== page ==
Keep knowing where you stand with public health!

At the end of his book Health and Culture beyond the Western Paradigm, my doctoral advisor ended with these words: ‘To engage in a healthy culture project is to question one’s location constantly, always remembering that wherever something stand, another thing will stand beside it.’ It’s from Chinua Achebe and to him, it meant that there was no one way to doing anything. If there is one point of view, fine, there will be others as well. This to me is at the heart of the problem with they way we write in academia.

By Collins Airhihenbuwa

We have all been trained to use a one dimensional style and form to anything we seek to publish. If we dare to deviate from that style, no matter the topic, then the odds of being rejected are high. In this next phase of my career, I am prepared to offend many Emperors. If your goal is to end racism in health, to decolonize the field as we know, while advocating for those that look like me, many who remain voiceless, then you too would be prepared to offend the Emperor. I want to spend whatever time I have writing from a place of liberation. See when you join the ranks of those whose minds see clearly how what we do actually perpetuates the problem, then you would be infuriated.

The opportunities we have squandered with the public’s health are enormous. They keep looking to us for solutions and we keep giving them papers they can’t read. They keep asking for our interventions and we keep saying wait for the results after the intervention ends. They keep seeking for clarity on what they should do, and we keep drafting protocols. So much assistance could have been given to the public. So much time spent truly elevating their lives, yet all of us in our field spend countless energies writing papers the public will never read. We have been blessed as a field to have resources many dream to have, yet it doesn’t translate to much for people who need this the most.

It’s for them and only them, that I seek to chart a different course. Of course we cannot write in this manner within our journals. We cannot say to any of our editors too that writing as we do is racist and only serves the Emperor and not the people it actually doesn’t represent in his research. If our field is inundated right now with falsehoods and so many misinformation, it’s the bed we unfortunately made. If our writing has only been in service to ourselves, then it should not come as a surprise that folks with their own disingenuous motives will speak to them to the public we have neglected for too long. This isn’t the first time we have experienced a pandemic. There was one over 100 years ago and what if anything did we learn then? The researcher in me has perused through the articles we wrote back then. I have also written about it too here in the past. We remain blinded and weighed down by so much knowledge that serves no one. Too many experts want to speak and speak about what they think the public ought to be doing that they too now sound like a broken record.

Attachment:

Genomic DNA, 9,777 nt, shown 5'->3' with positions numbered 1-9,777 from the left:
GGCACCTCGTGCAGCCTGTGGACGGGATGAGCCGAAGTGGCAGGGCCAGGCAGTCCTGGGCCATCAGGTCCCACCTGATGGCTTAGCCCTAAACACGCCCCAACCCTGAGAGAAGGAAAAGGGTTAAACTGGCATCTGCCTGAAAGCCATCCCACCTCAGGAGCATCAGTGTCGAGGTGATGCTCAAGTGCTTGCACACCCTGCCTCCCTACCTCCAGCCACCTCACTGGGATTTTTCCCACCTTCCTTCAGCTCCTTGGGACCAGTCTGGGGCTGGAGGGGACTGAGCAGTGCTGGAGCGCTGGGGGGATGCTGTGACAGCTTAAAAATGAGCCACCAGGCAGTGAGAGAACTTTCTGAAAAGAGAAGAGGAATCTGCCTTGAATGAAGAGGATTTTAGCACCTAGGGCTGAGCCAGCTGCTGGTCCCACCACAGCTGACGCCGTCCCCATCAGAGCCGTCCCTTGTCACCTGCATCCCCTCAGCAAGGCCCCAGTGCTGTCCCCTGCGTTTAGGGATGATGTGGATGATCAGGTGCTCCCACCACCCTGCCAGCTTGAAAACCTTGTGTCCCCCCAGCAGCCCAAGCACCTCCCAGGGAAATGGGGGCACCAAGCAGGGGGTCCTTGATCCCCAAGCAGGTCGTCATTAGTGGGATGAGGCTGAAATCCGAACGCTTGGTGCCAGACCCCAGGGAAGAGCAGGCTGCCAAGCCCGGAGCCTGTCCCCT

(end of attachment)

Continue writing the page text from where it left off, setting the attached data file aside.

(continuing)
These days the only thing keeping me sane are my family, my children and their love for all things that fly, including dogs like paw patrol with skills to save the world and not humans as the world expects. Don’t blame me, paw patrol has a new movie and my kids have ensured that I sit through it as well. I am glad I did. The ability and flexibility of dogs reminded me of why I choose to become a public health researcher and it’s to first serve the public through tough times, through good times and when all seems impossible. I have always know this to be the true calling of our field, one we have neglected for so long.

We are failing the public by not bringing them around to speak in a language they understand. We are failing the public by not telling our stories too of the struggles inherent in our field. We are failing the public by not creating spaces for dialogue, spaces too for radical openness on ways we have actually failed them. We are failing the public by not listening to them. We are failing the public by not looking out for them. The public needs us and we cannot keep neglecting them. The least we can do is be there. I started out by questioning my location within scientific writing. But now, I know where I stand.

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